The DPA approach to investigating performance issues

Check out this video (4:09) on navigating the DPA interface to diagnose performance issues.

DPA provides a unique approach to investigating performance issues. Use the wait-based analysis approach in DPA to focus on issues that provide the greatest performance improvements.

The agentless architecture in DPA uses less than one percent of database resources, so it can monitor production systems without affecting their performance.

Wait-based analysis

Traditional database monitoring tools focus on database health metrics to troubleshoot performance problems. DBAs can spend hours tuning the database to improve these metrics, only to find that their changes had little or no effect on performance.

Instead of database health metrics, DPA focuses on application and end-user wait times. DPA graphically shows you where the longest wait times are, and it also identifies time periods when wait times that are longer than expected (anomalies). You can drill in to find the root cause of a performance issue and get advice on how to fix it. When you use DPA to find and fix the issues that are directly responsible for long wait times, you can deliver performance improvements that get noticed.

Use the DPA homepage to quickly identify database instances with high wait times or anomalies, and then drill down for details.

Query performance analysis

To help you investigate the root cause of a query's performance problems, DPA intelligently assembles the most relevant data about the query and displays it on the Query Details page. Use this information to:

  • Find out what type of waits are affecting performance, and view detailed information and recommendations about each type of wait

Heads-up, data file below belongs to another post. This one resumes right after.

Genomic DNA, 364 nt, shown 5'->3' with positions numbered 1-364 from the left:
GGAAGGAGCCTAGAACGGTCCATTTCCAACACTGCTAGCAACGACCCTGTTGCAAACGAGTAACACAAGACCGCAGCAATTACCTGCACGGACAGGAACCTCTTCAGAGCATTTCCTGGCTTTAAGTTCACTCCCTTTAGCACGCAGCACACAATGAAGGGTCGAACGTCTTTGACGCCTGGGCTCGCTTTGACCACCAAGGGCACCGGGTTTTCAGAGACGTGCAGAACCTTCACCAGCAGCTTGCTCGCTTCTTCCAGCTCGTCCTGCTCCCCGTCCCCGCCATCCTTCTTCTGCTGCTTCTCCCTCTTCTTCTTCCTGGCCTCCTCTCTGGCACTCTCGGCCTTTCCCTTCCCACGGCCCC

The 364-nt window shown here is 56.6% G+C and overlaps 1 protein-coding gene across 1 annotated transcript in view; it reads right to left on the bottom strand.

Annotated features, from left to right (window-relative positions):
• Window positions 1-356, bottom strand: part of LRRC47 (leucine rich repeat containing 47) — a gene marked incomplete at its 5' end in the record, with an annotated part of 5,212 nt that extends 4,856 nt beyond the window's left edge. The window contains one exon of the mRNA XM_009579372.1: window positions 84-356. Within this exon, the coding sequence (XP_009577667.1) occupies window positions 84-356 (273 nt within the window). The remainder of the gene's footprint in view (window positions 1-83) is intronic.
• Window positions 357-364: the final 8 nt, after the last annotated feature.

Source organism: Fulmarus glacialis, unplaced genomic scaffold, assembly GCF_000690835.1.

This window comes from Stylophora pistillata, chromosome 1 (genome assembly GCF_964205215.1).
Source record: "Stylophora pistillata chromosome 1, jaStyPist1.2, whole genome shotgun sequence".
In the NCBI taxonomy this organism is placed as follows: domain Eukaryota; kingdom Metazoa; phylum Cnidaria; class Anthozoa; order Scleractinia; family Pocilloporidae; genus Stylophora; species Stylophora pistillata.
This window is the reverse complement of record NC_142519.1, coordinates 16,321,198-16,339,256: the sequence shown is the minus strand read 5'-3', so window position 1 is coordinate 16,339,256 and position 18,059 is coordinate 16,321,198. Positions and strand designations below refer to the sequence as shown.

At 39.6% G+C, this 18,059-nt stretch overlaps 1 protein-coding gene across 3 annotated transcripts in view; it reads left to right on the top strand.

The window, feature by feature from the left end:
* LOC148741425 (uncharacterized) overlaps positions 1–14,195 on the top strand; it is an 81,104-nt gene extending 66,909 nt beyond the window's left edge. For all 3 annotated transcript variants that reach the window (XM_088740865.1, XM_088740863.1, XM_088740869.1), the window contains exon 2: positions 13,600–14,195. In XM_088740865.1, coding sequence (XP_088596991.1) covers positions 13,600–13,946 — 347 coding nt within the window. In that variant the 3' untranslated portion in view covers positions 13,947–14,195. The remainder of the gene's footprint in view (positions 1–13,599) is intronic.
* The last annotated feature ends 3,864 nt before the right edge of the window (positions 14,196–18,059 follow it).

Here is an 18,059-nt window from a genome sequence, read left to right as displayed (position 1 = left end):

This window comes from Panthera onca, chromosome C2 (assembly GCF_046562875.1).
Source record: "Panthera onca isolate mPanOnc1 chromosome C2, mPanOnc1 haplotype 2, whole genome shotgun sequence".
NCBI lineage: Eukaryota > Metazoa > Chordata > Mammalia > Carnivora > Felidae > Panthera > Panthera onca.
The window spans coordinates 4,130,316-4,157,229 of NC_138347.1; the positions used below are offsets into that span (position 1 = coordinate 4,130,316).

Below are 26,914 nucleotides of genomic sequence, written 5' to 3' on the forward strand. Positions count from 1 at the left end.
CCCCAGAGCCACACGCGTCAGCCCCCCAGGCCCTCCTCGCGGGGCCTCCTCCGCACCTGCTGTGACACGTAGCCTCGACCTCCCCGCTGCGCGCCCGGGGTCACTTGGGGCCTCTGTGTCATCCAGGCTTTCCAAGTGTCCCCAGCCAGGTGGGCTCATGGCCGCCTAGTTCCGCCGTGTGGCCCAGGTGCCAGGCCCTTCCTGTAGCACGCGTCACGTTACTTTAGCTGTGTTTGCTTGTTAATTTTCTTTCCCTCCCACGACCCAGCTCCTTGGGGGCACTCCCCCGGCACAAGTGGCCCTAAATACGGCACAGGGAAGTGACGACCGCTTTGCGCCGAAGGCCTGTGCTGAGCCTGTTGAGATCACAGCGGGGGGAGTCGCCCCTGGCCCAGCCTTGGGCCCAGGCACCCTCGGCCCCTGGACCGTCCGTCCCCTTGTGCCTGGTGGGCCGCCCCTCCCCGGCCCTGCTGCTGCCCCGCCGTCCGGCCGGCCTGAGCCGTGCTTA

• Review query and table tuning advisors
  • Examine statistics and metrics charts to correlate query wait times with other events

DPA uses the predominant type of wait and other information to automatically select the most relevant statistics, blocking, plan, and metrics charts. When you scroll down to view these charts, the Top Waits chart remains visible so you can correlate query wait times with other events during the same time period. This information provides the context you need to identify the root cause of complex performance problems.

Table tuning advisors

You must consider many factors when you're determining how to improve the performance of an inefficient query—that is, a query that reads a large number of rows but returns relatively few. DPA's table tuning advisors help you make informed decisions. Each day, DPA identifies tables that had inefficient queries run against them. For each table, the Table Tuning Advisor page displays aggregated information about the inefficient queries, the table structure, and any existing indexes. This information can help you answer questions such as:

  • Which steps should I focus on when I review the plan for the query?
  • How many indexes currently exist on the table and what do they look like?
  • Can I add an index to improve performance?
  • Are statistics stale?
  • How much churn (inserts, updates, and deletes) does the table undergo?

Anomaly detection

DPA uses an anomaly detection algorithm to identify unexpected increases in wait time. During certain time periods, high wait times might be normal. DPA uses historical data to "learn" what normal is and makes predictions based on this data. When wait times for a time period are significantly higher than expected, DPA reports an anomaly.

Using DPA to investigate problems

For examples of using DPA to find the root cause of performance problems, see: